Issue Date: November 21, 2011
New Sugar Underpins Plant-Microbe Symbiosis
It takes never-before-seen sugar chemistry for a symbiotic soil bacterium to make nice with its plant host. That discovery sheds light on an alternative to the best-known symbiosis setup. Usually, symbiotic bacteria produce carbohydrate signaling molecules called Nod factors in response to metabolites secreted by the plant. That’s not the case for some symbiotic relationships, including the one the legume plant Aeschynomene indica forms with the microbe Bradyrhizobium sp. BTAi1 to convert nitrogen in soil to ammonia. With NMR and tests of plant immune responses, Antonio Molinaro of the University of Naples and colleagues learned that a lipopolysaccharide—a bacterial membrane molecule that’s involved in plant-microbe interactions—plays a role in Bradyrhizobium’s symbiosis (Angew. Chem. Int. Ed., DOI: 10.1002/anie.201106548). One component of the lipopolysaccharide turned out to be a sugar with no analogs in nature, so the team dubbed it bradyrhizose. They think bradyrhizose evolved as a way for the microbe to get around plant immune defenses. Computational experiments suggest bradyrhizose forms a helical polymer in its biological context, and Molinaro’s team plans to find out why it does so.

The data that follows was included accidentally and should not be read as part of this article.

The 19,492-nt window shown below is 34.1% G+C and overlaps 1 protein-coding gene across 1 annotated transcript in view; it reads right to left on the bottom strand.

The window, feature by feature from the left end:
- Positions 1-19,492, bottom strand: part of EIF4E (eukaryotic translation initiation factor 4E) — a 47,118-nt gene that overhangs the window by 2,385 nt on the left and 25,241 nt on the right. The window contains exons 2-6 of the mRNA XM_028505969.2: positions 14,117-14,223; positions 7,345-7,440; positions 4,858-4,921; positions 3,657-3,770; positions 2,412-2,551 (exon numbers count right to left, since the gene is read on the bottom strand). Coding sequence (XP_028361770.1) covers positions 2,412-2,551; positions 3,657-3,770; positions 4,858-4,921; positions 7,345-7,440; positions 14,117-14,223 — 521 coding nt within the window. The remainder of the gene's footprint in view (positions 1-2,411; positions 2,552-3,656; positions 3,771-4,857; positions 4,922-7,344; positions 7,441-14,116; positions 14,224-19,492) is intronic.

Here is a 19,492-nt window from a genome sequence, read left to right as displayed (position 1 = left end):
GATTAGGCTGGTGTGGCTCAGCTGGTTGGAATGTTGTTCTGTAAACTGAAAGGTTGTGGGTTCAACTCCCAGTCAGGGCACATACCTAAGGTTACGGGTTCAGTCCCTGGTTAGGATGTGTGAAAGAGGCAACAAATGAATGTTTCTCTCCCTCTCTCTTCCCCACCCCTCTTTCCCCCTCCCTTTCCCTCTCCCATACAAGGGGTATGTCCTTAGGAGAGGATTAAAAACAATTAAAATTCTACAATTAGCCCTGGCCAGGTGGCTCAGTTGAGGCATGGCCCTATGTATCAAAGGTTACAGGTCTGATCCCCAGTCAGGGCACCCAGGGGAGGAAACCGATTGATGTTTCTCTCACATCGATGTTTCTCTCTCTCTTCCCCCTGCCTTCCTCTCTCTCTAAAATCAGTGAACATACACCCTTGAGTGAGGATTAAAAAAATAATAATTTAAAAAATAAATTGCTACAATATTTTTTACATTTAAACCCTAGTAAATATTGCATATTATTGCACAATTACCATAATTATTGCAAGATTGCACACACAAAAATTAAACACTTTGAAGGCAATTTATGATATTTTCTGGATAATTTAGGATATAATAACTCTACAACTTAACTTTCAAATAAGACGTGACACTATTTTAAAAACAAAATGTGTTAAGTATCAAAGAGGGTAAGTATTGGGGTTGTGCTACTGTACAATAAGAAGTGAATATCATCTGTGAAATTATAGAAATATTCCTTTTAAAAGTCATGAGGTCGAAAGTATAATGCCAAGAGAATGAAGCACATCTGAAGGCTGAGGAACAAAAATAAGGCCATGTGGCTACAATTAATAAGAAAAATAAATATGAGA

- Chemical & Engineering News
- ISSN 0009-2347
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